Intro: Pincushion Breadboard Bracelet
Pincushion Breadboard Bracelet combines the wearable "at-hand" functionality of a wrist-worn pincushion, with the electronics prototyping flexibility of a breadboard. This wearable tool might not seem all that useful to you at first, but I would like to demonstrate that a Pincushion Breadboard Bracelet can be an extremely useful tool for for the right purposes. And, that part of what makes it so useful is that if you're wearing it close at hand, it will be there when you need it most.
Step 1: Examples
Step 2: Did You Know...
...that breadboards and pincushions have more in common than might be apparent at first sight?
* Pins and sewing needles fit beautifully into breadboard holes, and they even make for great access points when working with crocodile clips (see image).
* Electronic components can be pressed into pincushions similarly to storing them in ESD foam for shielding and protecting the pins from getting mangled (if you stuff your pincushion with steel wool it even provides the same anti-static effect).
* The Breadboard Pincushion is an example I made to demonstrate the possibility of making a fabric breadboard that retains the functions of both tools (pin storage, electronics prototyping).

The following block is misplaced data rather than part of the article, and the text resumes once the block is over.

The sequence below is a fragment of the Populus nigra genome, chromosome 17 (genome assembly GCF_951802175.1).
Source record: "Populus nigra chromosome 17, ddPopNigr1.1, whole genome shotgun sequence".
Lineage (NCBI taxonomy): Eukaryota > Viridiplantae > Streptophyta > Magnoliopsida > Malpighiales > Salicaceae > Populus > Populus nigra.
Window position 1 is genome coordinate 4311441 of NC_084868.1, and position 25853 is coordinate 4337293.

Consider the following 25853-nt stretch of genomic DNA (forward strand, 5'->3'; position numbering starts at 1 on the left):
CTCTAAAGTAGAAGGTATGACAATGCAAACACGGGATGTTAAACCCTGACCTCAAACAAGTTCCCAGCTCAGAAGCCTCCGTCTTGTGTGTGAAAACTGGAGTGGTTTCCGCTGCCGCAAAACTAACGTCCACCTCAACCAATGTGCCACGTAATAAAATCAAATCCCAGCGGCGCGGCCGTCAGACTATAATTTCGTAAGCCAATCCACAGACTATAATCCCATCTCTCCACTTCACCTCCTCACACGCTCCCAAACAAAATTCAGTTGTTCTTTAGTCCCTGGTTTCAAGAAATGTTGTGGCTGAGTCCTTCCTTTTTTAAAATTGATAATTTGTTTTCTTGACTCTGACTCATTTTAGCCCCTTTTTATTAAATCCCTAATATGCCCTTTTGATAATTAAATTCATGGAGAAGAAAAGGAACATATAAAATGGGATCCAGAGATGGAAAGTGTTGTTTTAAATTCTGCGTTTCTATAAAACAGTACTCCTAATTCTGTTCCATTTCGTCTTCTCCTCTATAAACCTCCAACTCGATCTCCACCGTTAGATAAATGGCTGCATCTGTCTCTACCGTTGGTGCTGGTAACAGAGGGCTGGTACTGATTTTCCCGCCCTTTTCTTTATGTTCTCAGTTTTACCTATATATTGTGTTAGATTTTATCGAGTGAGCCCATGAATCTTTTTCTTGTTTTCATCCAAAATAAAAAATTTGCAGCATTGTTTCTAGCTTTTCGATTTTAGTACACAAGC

Step 3: Materials and Tools
- Leather or Tarpaulin (or another sturdy material that does not fray where cut)
- Mini breadboard
- Sewing thread
- Masking tape
- Velcro or snaps
- Sewing machine
- Fabric pen for marking stencil
(- Snap press)
Step 4: Trace and Cut
Print, cutout and trace the breadboard pincushion bracelet pattern pieces.
The pattern pieces are:
* 1 x main bracelet (leather or tarpaulin)
* 1 x powermesh (36 x 90 mm)
(* 2 x Velcro - hooks and loops)
Step 5: Sew
Fold the longer end of the powermesh over and under as shown in the illustration bellow.
Use masking tape to hold the powermesh in place while sewing.
Add on Velcro or snaps as fasteners for closing the bracelet. A watch buckle would also be a nice option.
Step 6: Insert
Insert breadboard as shown.
Step 7: Build
Build a circuit by pressing components into the breadboard through the holes of the powermesh.